The policy generator 520 works with several Policy Service Agents (PSAs) to produce the network policy. The policy requirements received from the user are stored in an active directory 440, and are converted into flat XML file format by the PSAs, and thereafter are stored in a policy store 430. They are stored in an XML format that is non-device specific. The DPIs convert the non-device specific format into a device-specific format, and transmit over the internet to the customer devices. For example, a Cisco Router DPI 620 will convert the XML policy into a format specific to a Cisco Router, and transmit over the internet to the Cisco Router. Similarly, a Windows DPI 630 converts policy into a Windows-specific format.
 The policies which are downloaded to the devices over the internet are done over a secure channel established over the internet. In one embodiment, this is an Internet Protocol SECurity (IPSec) protocol. Alternatively, or in addition, a Secure Sockets Layer (SSL) protocol may be used.
 By making the system modular, the user can provide updates without needing to directly modify the stored policy. Similarly, the DPI interfaces can be modified, or new ones can be added, without modifying the policy engine and policy store. In addition, the policy engine and policy store can themselves be upgraded without affecting the interfaces to the customer or to the devices.
1. A method for remotely managing a network, comprising:
- receiving a customer description of a desired customer network configuration over the internet;
- automatically translating said customer description into device-level configuration data using software running at a service center; and
- transmitting said device-level configuration data over the internet to devices of a network of said customer.
2. The method of claim 1 wherein said software running at a service center includes the following modules:
- a policy generation layer that operates to generate policy in a non-device specific format; and
- a device plug-in layer for converting policy from said policy generation layer into device specific format, and transmitting the converted policy to said devices of said network of said customer.
3. The method of claim 2 wherein said policy generation layer includes separate modules for generating policy for different types of policy, including a first module for virtual private networks (VPN) and a second policy for application management services (AMS) and a third module for security.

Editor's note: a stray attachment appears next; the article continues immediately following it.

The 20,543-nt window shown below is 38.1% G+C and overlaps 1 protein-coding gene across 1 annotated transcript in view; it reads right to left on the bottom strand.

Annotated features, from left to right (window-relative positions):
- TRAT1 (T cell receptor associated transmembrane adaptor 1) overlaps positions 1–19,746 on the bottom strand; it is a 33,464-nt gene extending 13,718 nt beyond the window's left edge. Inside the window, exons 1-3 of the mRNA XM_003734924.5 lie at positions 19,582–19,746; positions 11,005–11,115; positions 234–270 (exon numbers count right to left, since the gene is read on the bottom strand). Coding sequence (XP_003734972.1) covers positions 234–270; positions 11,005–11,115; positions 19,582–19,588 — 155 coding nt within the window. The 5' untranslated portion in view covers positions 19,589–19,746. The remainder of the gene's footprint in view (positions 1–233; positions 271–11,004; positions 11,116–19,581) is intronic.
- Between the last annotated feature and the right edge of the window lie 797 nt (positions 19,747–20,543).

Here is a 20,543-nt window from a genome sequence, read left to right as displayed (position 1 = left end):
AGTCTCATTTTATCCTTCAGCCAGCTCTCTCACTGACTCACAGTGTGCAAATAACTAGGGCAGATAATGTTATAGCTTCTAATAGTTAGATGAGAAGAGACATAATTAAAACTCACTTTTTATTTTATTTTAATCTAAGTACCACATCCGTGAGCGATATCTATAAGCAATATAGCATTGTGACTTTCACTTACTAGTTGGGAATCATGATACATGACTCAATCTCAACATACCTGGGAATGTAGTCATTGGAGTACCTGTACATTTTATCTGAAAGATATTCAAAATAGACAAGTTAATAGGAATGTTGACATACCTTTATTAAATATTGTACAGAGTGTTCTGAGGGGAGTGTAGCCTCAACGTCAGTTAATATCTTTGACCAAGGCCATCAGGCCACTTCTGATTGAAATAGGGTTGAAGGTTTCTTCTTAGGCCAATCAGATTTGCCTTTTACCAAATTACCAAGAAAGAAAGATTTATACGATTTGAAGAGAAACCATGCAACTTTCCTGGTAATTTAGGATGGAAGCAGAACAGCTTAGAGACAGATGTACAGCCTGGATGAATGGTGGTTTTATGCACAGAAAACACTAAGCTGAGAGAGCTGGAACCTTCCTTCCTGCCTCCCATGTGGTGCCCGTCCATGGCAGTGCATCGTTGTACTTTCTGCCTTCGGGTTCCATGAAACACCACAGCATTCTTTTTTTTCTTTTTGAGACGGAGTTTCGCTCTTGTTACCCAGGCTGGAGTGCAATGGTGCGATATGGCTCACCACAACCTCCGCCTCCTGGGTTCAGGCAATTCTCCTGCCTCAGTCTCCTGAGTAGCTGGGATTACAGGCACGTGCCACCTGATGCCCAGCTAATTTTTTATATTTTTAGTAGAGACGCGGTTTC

4. The method of claim 1 wherein said transmitting comprises using a secure in-band channel over the internet.
5. The method of claim 4 wherein said secure in-band channel is an IPSec tunnel.
6. The method of claim 1 wherein said configuration data comprises network policies.
7. The method of claim 6 wherein said network policies include intranet and extranet virtual private networks (VPNs).
8. The method of claim 1 wherein:
- said customer description is translated into a device-neutral file;
- said device neutral file is subsequently translated into a device-specific file.
9. The method of claim 8 wherein said device-neutral file is an XML file.
10. A method for configuring a network device, comprising:
- establishing a secure communication link to said network device over a public network; and
- downloading configuration information to said network device using said secure communication link over said public network.
11. The method of claim 10 wherein said public network is the internet.
12. The method of claim 10 wherein said secure communication link is an IPSec tunnel.
13. The method of claim 10 wherein said configuration information is a network policy.
14. The method of claim 13 wherein said network policy is a virtual private network (VPN) policy.
15. A method for configuring a network device, comprising:
- establishing an IPSec tunnel to said network device over the internet; and
- downloading virtual private network (VPN) policy configuration information to said network device using said IPSec tunnel over the internet.
16. The method of claim 15 wherein said network device is a router.
17. The method of claim 15 wherein said network device is an operating system.
18. A modular system for providing network management services over the internet, comprising:
- a customer interface module for receiving customer inputs of network policy;
- a policy generator module for converting said customer inputs into non-device specific format; and
- a device plug-in module, for receiving said network policy in said non-device specific format, converting said policy into device specific format, and transmitting said policy to devices in a network of said customer.
19. The system of claim 18 wherein said non-device specific format is XML-based.
Filed: Aug 13, 2002
Publication Date: Feb 20, 2003
Applicant: Smartpipes, Incorporated (Redwood City, CA)
Inventors: Mark A. Beadles (Hilliard, OH), William S. Emerick (Dublin, OH), Kevin A. Russo (Lewis Center, OH), Kenneth E. Mulh (Upper Arlington, OH), Raymond J. Bell (Mill Valley, CA)
Application Number: 10219142
International Classification: G06F015/177;